rom 1968 until 1970, there was virtually no further dialogue between Rhodesia and the UK. In a referendum in 1969, white voters approved a new constitution and the establishment of a republic, thereby severing Rhodesia’s last links with the British Crown, duly declared in March 1970. This changed immediately after the election of Edward Heath, who reopened negotiations. Smith remained optimistic that Heath would do his utmost to remedy Anglo-Rhodesian relations, although disappointed that he continued to adhere publicly to the original “five principles” proposed by Alec Douglas-Home, now foreign secretary. In November 1971, Douglas-Home renewed contacts with Salisbury and announced a proposed agreement that would be satisfactory to both sides – it recognised Rhodesia’s 1969 constitution as the legal frame of government, while agreeing that gradual legislative representation was an acceptable formula for unhindered advance to majority rule. Nevertheless, the new settlement, if approved, would also implement an immediate improvement in black political status, offer a means to terminate racial discrimination, and provide a solid guarantee against retrogressive constitutional amendments.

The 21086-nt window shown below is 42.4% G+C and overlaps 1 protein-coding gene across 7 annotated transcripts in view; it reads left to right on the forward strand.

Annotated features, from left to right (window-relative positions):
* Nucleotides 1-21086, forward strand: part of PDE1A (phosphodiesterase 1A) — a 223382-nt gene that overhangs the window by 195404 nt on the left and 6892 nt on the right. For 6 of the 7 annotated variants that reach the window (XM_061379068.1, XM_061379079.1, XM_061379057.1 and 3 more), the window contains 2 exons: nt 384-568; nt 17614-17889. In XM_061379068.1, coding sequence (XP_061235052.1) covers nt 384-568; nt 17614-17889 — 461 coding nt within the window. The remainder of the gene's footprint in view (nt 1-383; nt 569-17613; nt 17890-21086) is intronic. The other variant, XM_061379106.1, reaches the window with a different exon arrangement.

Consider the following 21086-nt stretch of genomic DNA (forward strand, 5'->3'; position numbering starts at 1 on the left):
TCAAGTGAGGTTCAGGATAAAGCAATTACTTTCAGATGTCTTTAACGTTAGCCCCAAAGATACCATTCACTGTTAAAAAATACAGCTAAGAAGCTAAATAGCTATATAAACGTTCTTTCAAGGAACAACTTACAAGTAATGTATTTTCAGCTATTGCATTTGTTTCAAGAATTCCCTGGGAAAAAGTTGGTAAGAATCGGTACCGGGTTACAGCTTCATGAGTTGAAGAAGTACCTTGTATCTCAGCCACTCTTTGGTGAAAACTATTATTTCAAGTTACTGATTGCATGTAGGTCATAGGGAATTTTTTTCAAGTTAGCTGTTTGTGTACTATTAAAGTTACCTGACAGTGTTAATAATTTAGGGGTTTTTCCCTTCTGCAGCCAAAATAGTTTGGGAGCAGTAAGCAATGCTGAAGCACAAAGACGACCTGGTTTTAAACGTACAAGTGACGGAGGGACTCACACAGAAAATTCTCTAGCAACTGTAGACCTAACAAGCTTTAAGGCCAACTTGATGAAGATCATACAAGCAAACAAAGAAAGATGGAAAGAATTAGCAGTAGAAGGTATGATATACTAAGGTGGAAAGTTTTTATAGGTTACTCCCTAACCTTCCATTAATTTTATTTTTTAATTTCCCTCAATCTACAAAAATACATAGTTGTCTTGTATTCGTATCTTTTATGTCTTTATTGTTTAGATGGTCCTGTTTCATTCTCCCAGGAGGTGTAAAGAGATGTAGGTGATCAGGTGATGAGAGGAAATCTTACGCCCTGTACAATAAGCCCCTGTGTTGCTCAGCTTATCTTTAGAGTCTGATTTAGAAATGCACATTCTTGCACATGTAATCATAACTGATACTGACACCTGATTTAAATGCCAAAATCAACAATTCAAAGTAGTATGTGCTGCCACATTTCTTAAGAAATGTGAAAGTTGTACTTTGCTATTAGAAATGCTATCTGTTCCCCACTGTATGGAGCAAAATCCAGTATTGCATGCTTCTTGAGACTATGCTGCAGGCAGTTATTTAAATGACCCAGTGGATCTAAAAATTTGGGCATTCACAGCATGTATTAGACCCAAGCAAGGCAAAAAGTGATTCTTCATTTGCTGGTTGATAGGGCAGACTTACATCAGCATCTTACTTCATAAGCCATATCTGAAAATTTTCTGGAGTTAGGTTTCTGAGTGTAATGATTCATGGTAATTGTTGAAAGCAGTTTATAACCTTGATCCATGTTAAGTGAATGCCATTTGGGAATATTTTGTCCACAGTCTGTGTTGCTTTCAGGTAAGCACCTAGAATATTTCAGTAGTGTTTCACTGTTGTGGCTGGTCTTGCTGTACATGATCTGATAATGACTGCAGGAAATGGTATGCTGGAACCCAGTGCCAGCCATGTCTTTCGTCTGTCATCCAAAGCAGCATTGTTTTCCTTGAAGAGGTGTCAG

Implementation of the proposed settlement hinged on popular acceptance, but the Rhodesian government consistently refused to submit it to a universal referendum. A twenty four-member commission headed by an eminent jurist, Lord Pearce, was therefore tasked with ascertaining public opinion on the subject. In 1972, the commission began interviewing interest groups and sampling opinions – although concern was expressed over the widespread apathy encountered. According to the commission, whites were in favour of the settlement, and Rhodesians of Coloured or Asian ancestry generally pleased, while the black response to the settlement’s terms was resoundingly negative. As many as thirty black Rhodesian chiefs and politicians voiced their opposition, prompting Britain to withdraw from the proposals on the grounds of the commission’s report.